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Old August 26, 2016   #16
Scooty
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With respect to vigor, productivity and hardiness, have you considered trying JBT?

As far as 2 recessive traits that you're looking for, have you thought about using any of the DTP 'matos?
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Old August 26, 2016   #17
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Quote:
Originally Posted by Scooty View Post
have you thought about using any of the DTP 'matos?
I'm sorry I don't know what do you mean by DTP

As for JBT it is on my to-get list,but I failed at obtaining the seeds this year,next one I'll get it for sure.
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Old August 26, 2016   #18
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Quote:
Originally Posted by StrongPlant View Post
I'm sorry I don't know what do you mean by DTP

As for JBT it is on my to-get list,but I failed at obtaining the seeds this year,next one I'll get it for sure.
JBT is what I'd consider a high vigor and production OP. Enough so that several times it's been recommended as a rootstock. Send me a PM. I can send you some seed.

By, DTP - I mean the dwarf tomato project. A lot of the varieties that Craig and others released have several of the characteristics you're look looking for.

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Old August 27, 2016   #19
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Black Sea Man suffers from extreme susceptibility to foliage disease in my climate. I only grow it to maintain seed.

I recommend Black From Tula, Bear Creek, and J.D.'s Special C-Tex as much better blacks to use in a breeding program.
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Old August 27, 2016   #20
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Quote:
Originally Posted by Fusion_power View Post
Black Sea Man suffers from extreme susceptibility to foliage disease in my climate. I only grow it to maintain seed.

I recommend Black From Tula, Bear Creek, and J.D.'s Special C-Tex as much better blacks to use in a breeding program.
Just curious, how does JBT fare in your climate relative to the latter three?
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Old August 27, 2016   #21
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Send me a PM. I can send you some seed.
Thanks for the offer,but I think I can find some seeds in my area,and it would not be very economical or time-efficient for me to get seeds from across another continent.
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Old September 11, 2016   #22
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Oh boy.The genetic diversity is about to explode in my collection.I've been in touch with a man who has over 2000 varieties of tomatoes,and in a couple of days I should get a package that has about 30 different varieties among which there should be a couple of wild species,S.cheesmanii,S.neoricki and a few different strains of S.pimpinellifolium.It's not guaranteed that I will get all of them but it would be so awesome to have actual wild tomatoes to do breeding work.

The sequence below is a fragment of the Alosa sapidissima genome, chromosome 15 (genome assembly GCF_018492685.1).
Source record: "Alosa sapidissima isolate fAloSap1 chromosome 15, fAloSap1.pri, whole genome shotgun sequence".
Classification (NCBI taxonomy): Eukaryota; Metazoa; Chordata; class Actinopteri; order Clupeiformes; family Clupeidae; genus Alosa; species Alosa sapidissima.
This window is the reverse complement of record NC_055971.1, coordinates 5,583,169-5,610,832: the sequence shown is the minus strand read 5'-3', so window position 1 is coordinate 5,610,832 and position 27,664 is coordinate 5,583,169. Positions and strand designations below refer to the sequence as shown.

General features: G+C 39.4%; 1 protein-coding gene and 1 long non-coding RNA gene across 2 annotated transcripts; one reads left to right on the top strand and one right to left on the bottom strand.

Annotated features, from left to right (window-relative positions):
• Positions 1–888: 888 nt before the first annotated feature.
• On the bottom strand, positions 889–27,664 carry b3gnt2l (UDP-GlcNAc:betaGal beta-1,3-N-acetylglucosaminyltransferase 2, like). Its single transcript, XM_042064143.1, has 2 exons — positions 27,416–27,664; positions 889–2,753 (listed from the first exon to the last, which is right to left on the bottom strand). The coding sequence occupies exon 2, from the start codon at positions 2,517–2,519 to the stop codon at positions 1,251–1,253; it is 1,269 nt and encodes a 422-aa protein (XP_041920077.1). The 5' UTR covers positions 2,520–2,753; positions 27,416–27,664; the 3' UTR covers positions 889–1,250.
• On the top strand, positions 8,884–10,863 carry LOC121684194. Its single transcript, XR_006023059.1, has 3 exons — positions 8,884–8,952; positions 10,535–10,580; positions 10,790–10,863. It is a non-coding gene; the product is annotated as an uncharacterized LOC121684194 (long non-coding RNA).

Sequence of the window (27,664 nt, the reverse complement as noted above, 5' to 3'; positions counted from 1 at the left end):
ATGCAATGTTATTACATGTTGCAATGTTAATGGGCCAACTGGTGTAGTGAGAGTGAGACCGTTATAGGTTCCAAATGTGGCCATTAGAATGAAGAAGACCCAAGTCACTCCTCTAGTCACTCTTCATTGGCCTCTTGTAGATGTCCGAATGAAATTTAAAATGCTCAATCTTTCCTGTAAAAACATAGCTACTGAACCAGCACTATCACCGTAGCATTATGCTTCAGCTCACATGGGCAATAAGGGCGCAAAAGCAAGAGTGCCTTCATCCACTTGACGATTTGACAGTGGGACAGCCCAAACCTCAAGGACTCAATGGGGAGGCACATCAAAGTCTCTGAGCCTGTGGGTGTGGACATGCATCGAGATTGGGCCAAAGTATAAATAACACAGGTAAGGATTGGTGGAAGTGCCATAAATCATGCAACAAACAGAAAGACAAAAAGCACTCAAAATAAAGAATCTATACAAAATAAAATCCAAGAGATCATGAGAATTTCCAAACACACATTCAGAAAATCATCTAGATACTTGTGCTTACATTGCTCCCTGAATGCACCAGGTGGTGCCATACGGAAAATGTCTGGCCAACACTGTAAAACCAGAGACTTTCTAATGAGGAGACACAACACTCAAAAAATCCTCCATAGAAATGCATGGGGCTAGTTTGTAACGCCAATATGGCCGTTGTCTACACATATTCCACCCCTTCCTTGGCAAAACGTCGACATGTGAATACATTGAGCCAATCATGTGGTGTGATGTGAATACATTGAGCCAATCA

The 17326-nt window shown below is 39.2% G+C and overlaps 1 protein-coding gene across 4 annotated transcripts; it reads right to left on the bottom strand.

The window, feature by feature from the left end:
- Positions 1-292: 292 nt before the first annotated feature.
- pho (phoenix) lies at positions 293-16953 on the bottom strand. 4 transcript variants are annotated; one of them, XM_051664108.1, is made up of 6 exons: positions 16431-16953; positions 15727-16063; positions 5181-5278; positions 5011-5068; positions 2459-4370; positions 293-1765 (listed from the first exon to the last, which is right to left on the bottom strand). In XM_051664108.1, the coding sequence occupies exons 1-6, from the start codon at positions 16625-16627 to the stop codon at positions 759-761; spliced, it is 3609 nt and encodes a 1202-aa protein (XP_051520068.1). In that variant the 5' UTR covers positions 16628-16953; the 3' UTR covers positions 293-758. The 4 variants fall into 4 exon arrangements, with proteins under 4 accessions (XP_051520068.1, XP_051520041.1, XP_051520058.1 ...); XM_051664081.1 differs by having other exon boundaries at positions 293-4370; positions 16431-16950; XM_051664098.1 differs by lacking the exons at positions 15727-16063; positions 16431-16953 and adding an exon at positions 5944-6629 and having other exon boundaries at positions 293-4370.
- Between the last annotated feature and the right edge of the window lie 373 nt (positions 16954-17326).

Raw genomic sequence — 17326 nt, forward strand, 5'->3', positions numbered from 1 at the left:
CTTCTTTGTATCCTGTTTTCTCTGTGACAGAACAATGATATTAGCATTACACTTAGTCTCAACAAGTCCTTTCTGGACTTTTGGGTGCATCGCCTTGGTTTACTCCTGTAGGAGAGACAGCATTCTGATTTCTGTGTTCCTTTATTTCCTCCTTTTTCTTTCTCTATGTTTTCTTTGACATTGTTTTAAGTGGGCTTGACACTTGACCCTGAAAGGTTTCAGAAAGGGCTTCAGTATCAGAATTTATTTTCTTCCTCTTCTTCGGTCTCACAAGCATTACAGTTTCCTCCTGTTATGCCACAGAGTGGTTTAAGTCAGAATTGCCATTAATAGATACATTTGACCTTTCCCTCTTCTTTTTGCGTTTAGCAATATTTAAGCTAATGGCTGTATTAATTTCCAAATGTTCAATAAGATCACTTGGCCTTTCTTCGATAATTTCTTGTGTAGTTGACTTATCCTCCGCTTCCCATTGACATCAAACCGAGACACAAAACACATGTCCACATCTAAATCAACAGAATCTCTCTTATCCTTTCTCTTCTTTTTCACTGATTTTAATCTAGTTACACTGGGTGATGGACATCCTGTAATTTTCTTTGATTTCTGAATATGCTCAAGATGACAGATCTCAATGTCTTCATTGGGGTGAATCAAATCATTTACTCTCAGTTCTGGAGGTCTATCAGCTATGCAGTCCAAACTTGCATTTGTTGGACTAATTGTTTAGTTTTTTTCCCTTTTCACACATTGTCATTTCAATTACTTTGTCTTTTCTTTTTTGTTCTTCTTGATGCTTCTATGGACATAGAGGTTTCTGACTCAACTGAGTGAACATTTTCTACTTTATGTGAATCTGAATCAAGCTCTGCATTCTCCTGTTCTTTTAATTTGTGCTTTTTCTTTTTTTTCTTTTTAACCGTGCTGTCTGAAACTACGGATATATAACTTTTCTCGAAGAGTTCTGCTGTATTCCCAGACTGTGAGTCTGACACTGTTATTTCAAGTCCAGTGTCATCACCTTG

One species of tomato come recently to my attention,S.Hirsutum,subspecies glabratum.This tomato apparently has multiple pest resistances.It has sticky hairs all over it in which tiny pests such as mites get entangled.It also has some serious chemical weapons againsts aphids and cutworms.Can you imagine? A tomato that is pest-free...I must get my hands on this one.
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Old September 11, 2016   #23
LDiane
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Just make sure that "pest-free" doesn't mean potentially toxic to humans.
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Old September 12, 2016   #24
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Just make sure that "pest-free" doesn't mean potentially toxic to humans.

Well,it uses sticky substance to disable tiny pests like mites,which would be super-useful in my yard since I have russet mite infestation.I don't think any of the toxic chemicals it uses are found in ripe fruit,just like the common tomato.
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Old September 19, 2016   #25
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The seedlings are growing well,there are several cultivars that I want to grow for crossing during winter so I can evaluate F1 preformances during the growing season.I can't grow large number of plants for selection during winter but I can certanly grow a couple just for making crosses.Some of these seedlings will be transfered to a heated room with artificial lights when temperatures go too low.For now it's still hot here,and actually,this has been the hottest september I ever experienced in my life,as temps have been over 30C up until now.

Tomatoes are sprouting all over greenhouse as there has been a lot of dropped fruit during harvesting.I found this PL one,and I thought it was really pretty so I took a pic


I am super excited because I got the seeds of 30 different cultivars of tomatoes,and in there are S.neorickii and S.cheesmanii.I got 5 seeds of each,and I could not resist planting some of them.I planted 2 from neorickii and 1 from cheesmanii.Today I was happy to see that 1 seed of neorickii has sprouted! The main goal for now is to get more seeds from these wild tomatoes so I can have a secure stock of them whenever I need them.
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Old October 17, 2016   #26
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I got 5 seeds of S.Neorickii and I planted 2.Both sprouted! They are now plantlets,I hope I can get them to maturity and harvest more seeds.


They look more or less like S.Esculentum,but are smaller.For me the most surprising thing about it was that it is sticky on touch,and has a completely different smell then you'd expect from a tomato plant.The smell is somewhat citrus-like,but a bit on the unpleasant side,the message is clear: "don't eat me".